I began our immersion into the French baroque musical world here, by arranging and incorporating the famous “Passacaille” from Jean-Baptiste Lully’s Armide. I would return to Lully again and again throughout the course of these episodes, because I found his melodies so evocative. Here, the “Passacaille” is plaintive and wistful. I strove to stay out of the way of the gorgeous visuals, and to provide an airy lift to the sequence. However, for the end credits, I returned to this Lully composition again, in a new, angst-filled arrangement.
I wove important source music into the tapestry of my score in other places in the episode. For a scene where Jamie and Murtagh spar out in a park, I incorporated another Lully composition, the second “Intermede” from Le Bourgeois Gentilhomme. I picked this source material because the comédie-ballet was a satire of French upper-class society. Using it in this scene only further mocked the outraged and disgusted French nobles as they watched these two filthy Scots spar.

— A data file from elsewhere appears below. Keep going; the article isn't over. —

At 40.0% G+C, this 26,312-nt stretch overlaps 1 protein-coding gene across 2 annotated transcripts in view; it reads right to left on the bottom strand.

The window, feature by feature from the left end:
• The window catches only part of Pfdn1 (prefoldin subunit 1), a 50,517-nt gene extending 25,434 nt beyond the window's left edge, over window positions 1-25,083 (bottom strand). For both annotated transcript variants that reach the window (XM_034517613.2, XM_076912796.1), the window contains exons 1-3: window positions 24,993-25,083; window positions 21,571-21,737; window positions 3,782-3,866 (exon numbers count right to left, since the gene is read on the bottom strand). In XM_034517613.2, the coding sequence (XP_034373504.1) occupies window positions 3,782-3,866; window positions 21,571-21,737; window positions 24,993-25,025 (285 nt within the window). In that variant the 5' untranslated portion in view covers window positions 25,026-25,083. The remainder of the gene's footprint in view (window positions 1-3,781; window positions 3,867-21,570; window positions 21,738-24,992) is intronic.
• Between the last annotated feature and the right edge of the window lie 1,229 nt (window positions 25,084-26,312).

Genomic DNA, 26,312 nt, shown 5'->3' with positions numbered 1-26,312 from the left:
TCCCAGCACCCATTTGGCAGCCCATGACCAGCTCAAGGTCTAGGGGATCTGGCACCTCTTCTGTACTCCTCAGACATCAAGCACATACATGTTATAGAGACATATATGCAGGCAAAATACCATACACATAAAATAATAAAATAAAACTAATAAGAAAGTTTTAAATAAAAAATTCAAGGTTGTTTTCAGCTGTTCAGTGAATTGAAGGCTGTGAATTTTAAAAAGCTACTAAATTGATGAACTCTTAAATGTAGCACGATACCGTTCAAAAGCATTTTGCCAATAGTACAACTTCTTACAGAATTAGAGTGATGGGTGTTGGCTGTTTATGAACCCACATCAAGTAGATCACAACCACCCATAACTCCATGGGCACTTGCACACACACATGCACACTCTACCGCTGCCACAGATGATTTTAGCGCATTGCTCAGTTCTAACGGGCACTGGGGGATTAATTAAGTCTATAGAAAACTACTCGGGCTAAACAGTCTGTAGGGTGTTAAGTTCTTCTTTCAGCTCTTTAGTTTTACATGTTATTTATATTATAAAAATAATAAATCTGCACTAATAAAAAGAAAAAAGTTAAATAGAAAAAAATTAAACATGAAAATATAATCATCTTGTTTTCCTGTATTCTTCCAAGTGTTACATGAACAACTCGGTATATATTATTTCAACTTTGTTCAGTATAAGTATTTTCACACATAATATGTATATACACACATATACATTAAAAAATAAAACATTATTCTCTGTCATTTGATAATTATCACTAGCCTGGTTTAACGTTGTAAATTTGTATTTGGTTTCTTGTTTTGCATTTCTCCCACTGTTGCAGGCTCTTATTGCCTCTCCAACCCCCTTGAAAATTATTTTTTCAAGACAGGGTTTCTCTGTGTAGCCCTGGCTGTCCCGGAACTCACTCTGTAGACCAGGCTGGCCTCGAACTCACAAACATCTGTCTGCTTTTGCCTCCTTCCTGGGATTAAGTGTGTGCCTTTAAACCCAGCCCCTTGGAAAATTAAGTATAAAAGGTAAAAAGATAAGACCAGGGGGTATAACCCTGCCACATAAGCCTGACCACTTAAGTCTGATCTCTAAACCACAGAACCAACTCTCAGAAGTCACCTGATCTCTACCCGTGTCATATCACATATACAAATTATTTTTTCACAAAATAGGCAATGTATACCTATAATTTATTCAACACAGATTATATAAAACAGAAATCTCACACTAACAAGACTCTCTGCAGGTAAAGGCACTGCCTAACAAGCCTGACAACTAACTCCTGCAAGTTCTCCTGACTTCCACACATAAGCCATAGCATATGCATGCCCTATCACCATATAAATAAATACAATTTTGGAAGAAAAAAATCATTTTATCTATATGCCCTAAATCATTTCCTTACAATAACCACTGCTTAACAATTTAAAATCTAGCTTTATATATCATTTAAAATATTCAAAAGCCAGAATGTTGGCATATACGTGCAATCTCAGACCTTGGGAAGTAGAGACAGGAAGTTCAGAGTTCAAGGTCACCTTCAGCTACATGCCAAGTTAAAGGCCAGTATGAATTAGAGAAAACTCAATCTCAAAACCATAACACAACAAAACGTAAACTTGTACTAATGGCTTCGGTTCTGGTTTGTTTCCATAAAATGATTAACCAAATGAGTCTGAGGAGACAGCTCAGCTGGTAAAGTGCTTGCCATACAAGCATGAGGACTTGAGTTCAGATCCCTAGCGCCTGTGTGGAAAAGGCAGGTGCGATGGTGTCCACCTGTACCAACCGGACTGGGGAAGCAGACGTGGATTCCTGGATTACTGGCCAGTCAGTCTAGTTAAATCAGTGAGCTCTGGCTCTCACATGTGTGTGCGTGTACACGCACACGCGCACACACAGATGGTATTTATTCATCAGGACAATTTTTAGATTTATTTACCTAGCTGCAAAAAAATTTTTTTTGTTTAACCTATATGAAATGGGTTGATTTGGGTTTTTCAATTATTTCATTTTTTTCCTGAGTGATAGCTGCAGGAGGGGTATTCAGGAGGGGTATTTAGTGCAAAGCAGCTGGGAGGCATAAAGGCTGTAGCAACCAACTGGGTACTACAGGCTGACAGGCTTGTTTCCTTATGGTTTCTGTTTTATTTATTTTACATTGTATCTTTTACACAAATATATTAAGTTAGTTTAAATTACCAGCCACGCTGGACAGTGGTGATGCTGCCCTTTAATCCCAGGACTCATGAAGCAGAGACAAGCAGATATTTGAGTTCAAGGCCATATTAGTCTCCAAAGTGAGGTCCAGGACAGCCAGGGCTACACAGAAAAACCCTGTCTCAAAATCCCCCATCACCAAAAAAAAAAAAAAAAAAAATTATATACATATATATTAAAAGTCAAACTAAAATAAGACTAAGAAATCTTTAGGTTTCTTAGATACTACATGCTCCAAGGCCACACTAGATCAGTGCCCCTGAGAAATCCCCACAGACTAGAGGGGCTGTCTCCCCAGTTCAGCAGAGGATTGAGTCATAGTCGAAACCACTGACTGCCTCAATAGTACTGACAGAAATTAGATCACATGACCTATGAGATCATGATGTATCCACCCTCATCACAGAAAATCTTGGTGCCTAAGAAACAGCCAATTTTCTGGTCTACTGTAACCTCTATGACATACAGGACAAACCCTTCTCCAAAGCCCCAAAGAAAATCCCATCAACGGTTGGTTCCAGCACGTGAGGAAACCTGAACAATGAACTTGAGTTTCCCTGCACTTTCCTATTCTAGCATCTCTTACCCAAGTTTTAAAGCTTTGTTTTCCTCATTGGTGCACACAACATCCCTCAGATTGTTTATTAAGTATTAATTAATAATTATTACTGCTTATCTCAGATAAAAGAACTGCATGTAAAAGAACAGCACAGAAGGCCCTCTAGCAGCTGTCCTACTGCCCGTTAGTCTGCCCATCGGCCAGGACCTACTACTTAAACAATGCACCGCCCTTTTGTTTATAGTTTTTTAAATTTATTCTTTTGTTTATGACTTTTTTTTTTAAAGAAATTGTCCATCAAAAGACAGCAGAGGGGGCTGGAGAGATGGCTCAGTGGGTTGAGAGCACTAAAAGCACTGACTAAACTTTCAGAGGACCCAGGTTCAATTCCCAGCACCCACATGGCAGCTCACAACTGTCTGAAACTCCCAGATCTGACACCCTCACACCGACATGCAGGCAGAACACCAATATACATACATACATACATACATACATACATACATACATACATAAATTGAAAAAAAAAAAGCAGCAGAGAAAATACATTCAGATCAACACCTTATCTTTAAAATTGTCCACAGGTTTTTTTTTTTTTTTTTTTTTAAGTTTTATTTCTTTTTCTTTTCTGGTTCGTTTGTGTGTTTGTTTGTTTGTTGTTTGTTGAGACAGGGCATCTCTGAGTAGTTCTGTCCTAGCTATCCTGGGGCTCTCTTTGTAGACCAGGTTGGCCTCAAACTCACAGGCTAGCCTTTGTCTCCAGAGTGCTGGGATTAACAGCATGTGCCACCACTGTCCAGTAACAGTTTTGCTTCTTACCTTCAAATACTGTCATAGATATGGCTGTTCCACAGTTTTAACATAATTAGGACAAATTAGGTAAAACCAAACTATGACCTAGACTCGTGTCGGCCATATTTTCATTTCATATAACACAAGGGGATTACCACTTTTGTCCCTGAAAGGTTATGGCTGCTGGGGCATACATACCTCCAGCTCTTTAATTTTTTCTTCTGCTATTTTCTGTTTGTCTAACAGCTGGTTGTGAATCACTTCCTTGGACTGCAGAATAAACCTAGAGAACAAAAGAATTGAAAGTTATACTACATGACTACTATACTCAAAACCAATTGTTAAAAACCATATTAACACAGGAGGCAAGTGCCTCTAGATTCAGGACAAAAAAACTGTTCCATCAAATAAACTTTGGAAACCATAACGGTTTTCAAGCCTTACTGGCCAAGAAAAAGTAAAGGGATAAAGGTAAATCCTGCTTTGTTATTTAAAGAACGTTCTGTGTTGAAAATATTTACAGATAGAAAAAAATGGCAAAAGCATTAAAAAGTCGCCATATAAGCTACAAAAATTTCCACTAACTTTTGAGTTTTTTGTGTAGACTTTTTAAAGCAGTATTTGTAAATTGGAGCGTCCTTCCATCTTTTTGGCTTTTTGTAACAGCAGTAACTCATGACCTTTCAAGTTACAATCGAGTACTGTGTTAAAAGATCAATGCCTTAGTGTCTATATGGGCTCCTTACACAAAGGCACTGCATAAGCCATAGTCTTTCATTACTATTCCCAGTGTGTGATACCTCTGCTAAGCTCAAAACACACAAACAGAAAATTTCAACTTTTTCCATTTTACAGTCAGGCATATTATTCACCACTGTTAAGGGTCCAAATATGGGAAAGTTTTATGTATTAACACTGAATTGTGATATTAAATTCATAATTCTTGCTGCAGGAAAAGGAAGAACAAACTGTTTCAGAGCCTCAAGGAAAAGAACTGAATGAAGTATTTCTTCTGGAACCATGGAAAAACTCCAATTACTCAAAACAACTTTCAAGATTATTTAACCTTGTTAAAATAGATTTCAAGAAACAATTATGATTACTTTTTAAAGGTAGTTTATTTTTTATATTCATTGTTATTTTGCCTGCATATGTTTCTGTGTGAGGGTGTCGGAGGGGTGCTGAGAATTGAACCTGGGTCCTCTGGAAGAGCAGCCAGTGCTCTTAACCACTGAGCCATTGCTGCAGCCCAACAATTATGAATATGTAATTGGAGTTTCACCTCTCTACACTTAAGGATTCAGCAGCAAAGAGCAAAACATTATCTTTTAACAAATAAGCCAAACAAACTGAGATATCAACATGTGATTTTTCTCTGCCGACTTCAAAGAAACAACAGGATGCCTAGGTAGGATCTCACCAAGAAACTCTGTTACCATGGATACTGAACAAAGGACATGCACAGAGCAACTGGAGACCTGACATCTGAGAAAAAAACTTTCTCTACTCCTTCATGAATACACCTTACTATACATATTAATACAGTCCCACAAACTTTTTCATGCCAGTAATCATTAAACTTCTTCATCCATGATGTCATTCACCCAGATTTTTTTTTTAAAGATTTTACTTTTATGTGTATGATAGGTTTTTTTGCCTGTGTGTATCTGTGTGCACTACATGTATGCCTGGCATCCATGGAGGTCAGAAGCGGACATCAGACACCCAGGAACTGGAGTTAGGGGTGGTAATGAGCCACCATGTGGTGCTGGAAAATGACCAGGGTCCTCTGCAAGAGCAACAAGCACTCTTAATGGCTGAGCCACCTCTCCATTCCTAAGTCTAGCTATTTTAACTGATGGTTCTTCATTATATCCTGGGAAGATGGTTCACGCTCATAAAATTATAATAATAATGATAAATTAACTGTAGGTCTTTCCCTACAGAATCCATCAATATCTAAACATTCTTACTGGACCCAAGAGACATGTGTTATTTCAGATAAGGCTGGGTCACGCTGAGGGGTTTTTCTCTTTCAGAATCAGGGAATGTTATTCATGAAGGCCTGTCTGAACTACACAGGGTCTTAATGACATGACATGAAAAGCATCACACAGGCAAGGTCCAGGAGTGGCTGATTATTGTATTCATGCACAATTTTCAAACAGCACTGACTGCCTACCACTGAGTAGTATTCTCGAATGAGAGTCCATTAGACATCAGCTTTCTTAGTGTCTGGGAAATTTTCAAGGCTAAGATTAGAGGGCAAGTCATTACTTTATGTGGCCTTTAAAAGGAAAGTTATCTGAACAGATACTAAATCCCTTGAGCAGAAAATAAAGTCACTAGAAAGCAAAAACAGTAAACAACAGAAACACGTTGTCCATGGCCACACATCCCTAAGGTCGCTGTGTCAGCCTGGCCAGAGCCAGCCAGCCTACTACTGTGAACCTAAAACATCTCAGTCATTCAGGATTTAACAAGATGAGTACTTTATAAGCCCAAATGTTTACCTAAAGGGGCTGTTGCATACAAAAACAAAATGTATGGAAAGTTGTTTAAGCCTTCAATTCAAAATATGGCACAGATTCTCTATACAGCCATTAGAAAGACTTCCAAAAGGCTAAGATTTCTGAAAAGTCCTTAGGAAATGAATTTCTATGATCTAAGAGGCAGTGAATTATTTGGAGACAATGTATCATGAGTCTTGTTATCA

Later in the episode, we meet two of Claire’s new friends, Louise de La Tour and Mary Hawkins. For their scenes, I incorporated a light little tune from the Overture to Marin Marais’s opera Alcide. I could be wrong, but I am willing to bet this marks the first time that the music of Marin Marais has been used to underscore female waxing. (And, after Outlander… it may not be the last!)
Aside from the waxing scene, by far the most daunting task in scoring “Not in Scotland Anymore” would clearly be the reveal of Versailles! This sequence takes us to an entirely new level of visual splendor, and Ron Moore and I felt that the music needed to kick up a few levels to support the opulent imagery.